As reporters at the Vancouver Sun and The Province newspapers do more of their own basic research, our role as librarians at Pacific Newspaper Group has evolved and expanded in other areas. We work on more in-depth research projects, write content for the newspaper and website, and have deepened our role as trainers for newsroom staff.
Technological change in a work environment such as ours, where staff are required to adopt new technology and workflow while publishing a newspaper six days a week, presents a unique training challenge.
In 2001 we took on a new role as newsroom trainers in conjunction with the Information Technology department to deliver training to staff in non-library applications. We first trained newsroom staff in OS9, the new MAC operating system, and Outlook 2001. Since then we have trained a variety of applications to hundreds of newsroom staff.
Our current training project is a two-stage implementation of a complex new enterprise-wide content management system called SAXOTECH. The first phase of training involved 1½ hour workshops for 225 newsroom staff to prepare them for an upcoming switch from Mac computers to PCs. The workshops included information about the new content management system, instruction on how to transfer files from their Mac to their new PC, Outlook 2007 and Windows XP basics.
The second phase features three 3-hour training sessions for 90 reporters in group classes of 6-8 in all aspects of SAXOTECH. The first few sections of the newspaper will go live November 26. As more reporters and editors are trained, pages of the newspaper will be produced using both the old and new production systems until everyone cuts over to the new one. All this in time for our massive Olympics coverage!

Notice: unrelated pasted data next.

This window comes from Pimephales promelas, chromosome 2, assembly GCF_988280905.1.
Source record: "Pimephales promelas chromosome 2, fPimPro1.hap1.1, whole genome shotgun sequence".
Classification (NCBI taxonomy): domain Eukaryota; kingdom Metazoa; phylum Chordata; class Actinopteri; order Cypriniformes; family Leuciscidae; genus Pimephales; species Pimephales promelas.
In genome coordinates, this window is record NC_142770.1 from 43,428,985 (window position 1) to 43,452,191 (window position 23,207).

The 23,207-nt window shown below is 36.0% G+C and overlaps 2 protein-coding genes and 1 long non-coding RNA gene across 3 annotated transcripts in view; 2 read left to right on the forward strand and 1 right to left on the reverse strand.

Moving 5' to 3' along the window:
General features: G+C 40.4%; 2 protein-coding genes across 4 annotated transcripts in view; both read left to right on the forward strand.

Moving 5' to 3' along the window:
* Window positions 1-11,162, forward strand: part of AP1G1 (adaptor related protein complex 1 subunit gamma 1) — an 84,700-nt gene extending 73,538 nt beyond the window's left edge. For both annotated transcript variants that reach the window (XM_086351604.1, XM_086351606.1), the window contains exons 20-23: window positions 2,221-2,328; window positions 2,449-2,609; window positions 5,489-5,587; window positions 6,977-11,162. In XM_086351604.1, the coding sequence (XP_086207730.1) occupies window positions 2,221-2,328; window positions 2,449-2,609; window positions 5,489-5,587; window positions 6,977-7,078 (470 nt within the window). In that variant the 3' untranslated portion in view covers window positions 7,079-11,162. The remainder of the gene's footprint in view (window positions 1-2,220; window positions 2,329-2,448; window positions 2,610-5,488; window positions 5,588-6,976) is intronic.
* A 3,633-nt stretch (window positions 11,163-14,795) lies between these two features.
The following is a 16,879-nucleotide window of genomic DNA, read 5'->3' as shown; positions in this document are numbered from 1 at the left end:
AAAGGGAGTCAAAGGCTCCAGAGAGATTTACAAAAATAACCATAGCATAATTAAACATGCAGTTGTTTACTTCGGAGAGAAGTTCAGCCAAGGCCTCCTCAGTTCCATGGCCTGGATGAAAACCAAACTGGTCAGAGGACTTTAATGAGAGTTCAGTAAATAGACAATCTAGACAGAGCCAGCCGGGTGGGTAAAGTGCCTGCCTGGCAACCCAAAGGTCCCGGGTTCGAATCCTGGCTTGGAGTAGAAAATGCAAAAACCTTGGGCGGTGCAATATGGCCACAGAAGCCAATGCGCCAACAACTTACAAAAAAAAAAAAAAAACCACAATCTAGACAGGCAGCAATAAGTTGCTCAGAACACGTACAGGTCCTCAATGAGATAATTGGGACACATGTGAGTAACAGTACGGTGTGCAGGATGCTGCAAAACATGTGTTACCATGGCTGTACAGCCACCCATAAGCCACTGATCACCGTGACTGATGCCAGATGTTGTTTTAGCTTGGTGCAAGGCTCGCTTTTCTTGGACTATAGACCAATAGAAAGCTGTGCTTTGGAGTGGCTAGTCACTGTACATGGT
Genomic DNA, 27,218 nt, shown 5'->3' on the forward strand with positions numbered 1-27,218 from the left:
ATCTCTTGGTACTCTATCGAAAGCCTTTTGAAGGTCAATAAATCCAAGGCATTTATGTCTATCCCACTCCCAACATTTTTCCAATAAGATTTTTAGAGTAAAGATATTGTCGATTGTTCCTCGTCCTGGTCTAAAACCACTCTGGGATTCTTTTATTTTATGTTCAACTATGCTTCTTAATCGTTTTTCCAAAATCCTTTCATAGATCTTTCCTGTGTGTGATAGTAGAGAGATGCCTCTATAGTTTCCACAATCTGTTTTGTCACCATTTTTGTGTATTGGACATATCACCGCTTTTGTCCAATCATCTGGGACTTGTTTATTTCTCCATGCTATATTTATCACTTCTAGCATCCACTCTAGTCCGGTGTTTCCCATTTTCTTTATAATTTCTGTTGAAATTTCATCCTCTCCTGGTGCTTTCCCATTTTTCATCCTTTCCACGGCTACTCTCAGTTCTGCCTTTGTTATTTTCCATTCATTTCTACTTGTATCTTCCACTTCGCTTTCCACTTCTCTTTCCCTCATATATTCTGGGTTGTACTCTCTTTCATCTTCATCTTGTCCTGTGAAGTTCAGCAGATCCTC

Why librarians as trainers? The reporters are our primary customers. We have built relationships with them, we know the section of the newspaper they write for, how they work, and their technical strengths and weaknesses. If they are on the road with the Canucks or reporting from the legislature in Victoria, they have different needs from a reporter who primarily works in the office. We can customize training in a way that outside trainers could not, and we are also available for follow-up.
The learning curve has been steep for my fellow librarian/trainer Carolyn Soltau and me. Trained for five days as SAXOTECH super users, we began training reporters almost immediately. Being on the front line of technological change of this magnitude feels a little like a war zone. The newsrooms are short staffed, and more change can be a tough sell to already busy reporters. We get our marching orders from above and griping from the rank and file.
Yet, our role as trainers does have its rewards. Learning the complex new content management system has been an interesting challenge. And delivering training to reporters that enables them get up and working quickly and effectively is very satisfying. We are comrades working side by side in this technological battle. Incoming!